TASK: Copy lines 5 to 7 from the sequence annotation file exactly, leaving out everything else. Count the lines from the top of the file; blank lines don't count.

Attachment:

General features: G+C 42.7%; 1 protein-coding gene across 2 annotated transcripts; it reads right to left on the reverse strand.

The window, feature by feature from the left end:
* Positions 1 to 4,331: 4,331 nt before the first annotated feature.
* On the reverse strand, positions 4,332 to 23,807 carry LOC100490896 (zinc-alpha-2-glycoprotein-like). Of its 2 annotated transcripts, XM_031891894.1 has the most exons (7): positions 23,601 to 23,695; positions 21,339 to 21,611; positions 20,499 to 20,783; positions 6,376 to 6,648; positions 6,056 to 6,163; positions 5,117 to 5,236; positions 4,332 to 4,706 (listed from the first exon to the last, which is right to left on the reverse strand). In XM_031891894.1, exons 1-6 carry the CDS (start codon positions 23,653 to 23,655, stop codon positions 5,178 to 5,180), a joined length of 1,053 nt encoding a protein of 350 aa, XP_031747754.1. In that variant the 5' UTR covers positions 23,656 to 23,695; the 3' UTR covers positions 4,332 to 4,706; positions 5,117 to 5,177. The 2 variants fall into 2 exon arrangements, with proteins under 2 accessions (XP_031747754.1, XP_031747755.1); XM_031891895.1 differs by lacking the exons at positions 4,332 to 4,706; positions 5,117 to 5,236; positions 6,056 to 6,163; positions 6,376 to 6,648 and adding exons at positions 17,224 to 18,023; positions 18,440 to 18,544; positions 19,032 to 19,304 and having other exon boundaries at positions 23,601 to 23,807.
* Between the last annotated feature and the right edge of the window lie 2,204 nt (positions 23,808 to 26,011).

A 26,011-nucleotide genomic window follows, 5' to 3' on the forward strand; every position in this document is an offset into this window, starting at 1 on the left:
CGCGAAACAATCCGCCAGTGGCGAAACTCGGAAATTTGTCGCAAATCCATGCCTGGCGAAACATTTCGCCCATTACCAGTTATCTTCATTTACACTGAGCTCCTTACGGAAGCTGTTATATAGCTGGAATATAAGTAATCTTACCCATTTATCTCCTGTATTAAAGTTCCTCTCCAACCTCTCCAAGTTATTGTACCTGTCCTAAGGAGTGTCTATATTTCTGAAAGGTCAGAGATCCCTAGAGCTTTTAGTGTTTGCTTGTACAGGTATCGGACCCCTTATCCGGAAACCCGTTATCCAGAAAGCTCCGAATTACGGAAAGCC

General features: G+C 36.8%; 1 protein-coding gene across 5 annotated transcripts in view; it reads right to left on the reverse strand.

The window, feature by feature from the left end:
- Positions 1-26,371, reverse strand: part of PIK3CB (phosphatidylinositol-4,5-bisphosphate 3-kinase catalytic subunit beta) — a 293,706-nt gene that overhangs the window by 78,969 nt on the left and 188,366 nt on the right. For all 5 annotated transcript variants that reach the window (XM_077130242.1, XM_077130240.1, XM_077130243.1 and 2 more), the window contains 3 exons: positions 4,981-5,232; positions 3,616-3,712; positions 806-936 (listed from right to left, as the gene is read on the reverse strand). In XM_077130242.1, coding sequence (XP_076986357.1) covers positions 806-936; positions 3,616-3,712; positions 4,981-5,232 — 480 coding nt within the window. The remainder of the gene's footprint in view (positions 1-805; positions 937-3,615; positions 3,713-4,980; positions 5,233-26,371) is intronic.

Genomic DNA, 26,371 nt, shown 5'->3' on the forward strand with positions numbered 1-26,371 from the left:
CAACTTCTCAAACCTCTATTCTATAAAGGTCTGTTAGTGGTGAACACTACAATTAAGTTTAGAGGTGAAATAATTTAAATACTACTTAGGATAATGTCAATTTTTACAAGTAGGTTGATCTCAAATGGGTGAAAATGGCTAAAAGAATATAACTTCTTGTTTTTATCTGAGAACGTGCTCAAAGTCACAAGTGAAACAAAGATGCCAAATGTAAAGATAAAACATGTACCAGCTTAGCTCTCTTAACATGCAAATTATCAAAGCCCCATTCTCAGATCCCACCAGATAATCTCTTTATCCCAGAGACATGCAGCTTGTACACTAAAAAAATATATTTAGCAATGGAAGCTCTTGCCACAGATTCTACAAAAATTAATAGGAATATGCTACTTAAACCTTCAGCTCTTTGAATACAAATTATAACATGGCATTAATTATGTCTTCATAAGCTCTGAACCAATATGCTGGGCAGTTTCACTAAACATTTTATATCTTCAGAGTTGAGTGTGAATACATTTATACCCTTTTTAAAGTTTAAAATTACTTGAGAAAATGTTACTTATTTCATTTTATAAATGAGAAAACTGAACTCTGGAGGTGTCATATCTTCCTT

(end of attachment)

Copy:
* Between the last annotated feature and the right edge of the window lie 2,204 nt (positions 23,808 to 26,011).

A 26,011-nucleotide genomic window follows, 5' to 3' on the forward strand; every position in this document is an offset into this window, starting at 1 on the left:
CGCGAAACAATCCGCCAGTGGCGAAACTCGGAAATTTGTCGCAAATCCATGCCTGGCGAAACATTTCGCCCATTACCAGTTATCTTCATTTACACTGAGCTCCTTACGGAAGCTGTTATATAGCTGGAATATAAGTAATCTTACCCATTTATCTCCTGTATTAAAGTTCCTCTCCAACCTCTCCAAGTTATTGTACCTGTCCTAAGGAGTGTCTATATTTCTGAAAGGTCAGAGATCCCTAGAGCTTTTAGTGTTTGCTTGTACAGGTATCGGACCCCTTATCCGGAAACCCGTTATCCAGAAAGCTCCGAATTACGGAAAGCC